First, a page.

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Michael Causey

FDA Compliance

Medical Device Cybersecurity Risks

The wrong kind of Halloween fright

Published: Thursday, October 9, 2014 - 16:37

Well, boys and girls, Halloween is approaching. Although it’s fun to don a Dracula (or Miley Cyrus) costume and get some yucks faux-scaring folks, the FDA is acting like a responsible parent by setting up a medical-device cybersecurity public workshop, “Collaborative Approaches for Medical Device and Healthcare Cybersecurity” later this month in Arlington, Virginia.

It appears to have filled up already, but a webcast recording will be made available. Why review it? Put it this way: Getting a tiny adrenalin rush when a 9-year-old Frankenstein jumps out at you in the dark is one thing; finding out some 19-year-old hacker has infiltrated your proprietary product and customer information is a different kind of fright altogether.

Participants will be encouraged to help regulators identify barriers to promoting medical device cybersecurity; discuss innovative strategies to address challenges that may jeopardize critical infrastructure; and enable proactive development of analytical tools, processes, and best practices by the stakeholder community to strengthen medical device cybersecurity. It’s shaping up to be a good agenda, but it will probably only be as strong as the attendees who show up to share war stories and discuss best practices with regulators and others.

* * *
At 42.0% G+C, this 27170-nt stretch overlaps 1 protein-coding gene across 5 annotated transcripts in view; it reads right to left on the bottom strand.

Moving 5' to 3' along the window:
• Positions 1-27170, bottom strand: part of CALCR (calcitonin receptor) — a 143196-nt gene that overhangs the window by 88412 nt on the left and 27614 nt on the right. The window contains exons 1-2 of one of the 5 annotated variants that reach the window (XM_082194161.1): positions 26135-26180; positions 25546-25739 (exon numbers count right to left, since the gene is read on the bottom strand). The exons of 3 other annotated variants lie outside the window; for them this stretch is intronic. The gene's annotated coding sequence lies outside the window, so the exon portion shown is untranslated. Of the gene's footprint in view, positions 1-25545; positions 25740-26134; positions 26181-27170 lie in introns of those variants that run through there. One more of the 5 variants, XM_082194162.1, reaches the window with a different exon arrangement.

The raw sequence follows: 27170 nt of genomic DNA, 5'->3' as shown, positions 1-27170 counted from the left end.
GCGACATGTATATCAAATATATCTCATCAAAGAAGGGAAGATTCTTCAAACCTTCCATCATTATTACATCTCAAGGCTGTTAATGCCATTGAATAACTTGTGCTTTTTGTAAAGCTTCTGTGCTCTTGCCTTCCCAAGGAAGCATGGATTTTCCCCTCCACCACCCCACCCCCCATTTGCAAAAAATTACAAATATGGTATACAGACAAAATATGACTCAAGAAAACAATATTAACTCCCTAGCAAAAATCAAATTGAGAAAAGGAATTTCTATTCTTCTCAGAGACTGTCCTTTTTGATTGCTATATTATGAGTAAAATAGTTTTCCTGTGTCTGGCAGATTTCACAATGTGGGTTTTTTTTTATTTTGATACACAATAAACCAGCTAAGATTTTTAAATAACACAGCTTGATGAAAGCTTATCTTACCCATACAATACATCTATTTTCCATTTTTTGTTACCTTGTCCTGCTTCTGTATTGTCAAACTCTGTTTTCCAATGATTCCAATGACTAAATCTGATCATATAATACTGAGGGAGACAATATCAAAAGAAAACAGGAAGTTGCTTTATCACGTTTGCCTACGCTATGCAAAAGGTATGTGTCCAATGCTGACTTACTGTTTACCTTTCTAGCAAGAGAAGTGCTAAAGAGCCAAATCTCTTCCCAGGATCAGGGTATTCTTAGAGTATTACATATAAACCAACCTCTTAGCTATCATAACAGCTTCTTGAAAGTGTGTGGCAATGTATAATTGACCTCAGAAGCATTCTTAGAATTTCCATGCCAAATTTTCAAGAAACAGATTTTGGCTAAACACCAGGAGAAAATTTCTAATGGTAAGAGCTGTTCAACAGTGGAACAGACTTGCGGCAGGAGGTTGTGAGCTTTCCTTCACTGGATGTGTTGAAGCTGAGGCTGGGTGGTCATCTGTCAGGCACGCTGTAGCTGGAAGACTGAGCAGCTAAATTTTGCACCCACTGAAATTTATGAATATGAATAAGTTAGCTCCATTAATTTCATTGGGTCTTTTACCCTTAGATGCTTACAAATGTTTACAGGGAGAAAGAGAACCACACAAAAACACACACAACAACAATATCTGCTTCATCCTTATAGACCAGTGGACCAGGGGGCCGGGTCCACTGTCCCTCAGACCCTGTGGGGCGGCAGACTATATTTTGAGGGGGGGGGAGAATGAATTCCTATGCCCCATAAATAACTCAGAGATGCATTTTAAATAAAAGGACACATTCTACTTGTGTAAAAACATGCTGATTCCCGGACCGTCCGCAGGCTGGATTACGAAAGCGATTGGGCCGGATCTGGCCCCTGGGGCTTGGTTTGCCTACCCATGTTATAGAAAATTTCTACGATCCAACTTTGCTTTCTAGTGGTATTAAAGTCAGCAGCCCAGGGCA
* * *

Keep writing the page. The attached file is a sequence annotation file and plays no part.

Broadly speaking, the symposium hopes to help advance medical device cybersecurity by swapping information about the most current online threats, identifying gaps, advancing usage of the feds’ “Framework for Improving Critical Infrastructure Cybersecurity,” and developing tools and standards to build robust, comprehensive protection programs, among other areas of focus.

One of the topics will be the FDA’s new guidance, “Content of Premarket Submissions for Management of Cybersecurity in Medical Devices,” released Oct. 2, 2014. It provides some helpful definitions (helpful in the sense that this is how the FDA views the world), and advises as to the kind of cybersecurity protection program the agency expects from medical device makers and their kin.

Some say the threat of medical device security hacks has been hyped up a bit. I’m no expert, but a report issued earlier this year from a cyber expert at SANS Institute (sponsored by cybersecurity vendor Norse), says some 94 percent of medical institutions report being victims of some type of cyber attack. This isn’t a report specifically about medical device makers, and I’m certain the vast majority of the attacks were relatively small and easy to thwart, but those numbers deserve some attention.

Hyped or not, however, I don’t imagine you’ll see an attendee at FDA’s event getting a jump on Halloween by showing up dressed as a sophisticated hacker. That’s just too scary.

First published Oct. 1, 2014, on the AssurXblog.


About The Author

Michael Causey’s picture

Michael Causey

James Michael Causey’s been a journalist since he started his own neighborhood newspaper in the 1970s. In addition to quizzing FDA officials for the past 10+ years, he’s also interviewed political satirist Art Buchwald, FCC Chairman Reed Hundt, SEC Chairwoman Mary Schapiro, and is the past president of the Washington Independent Writers. Causey is the editor and publisher of eDataIntegrityReport.com and is a contributing writer on the AssurXblog.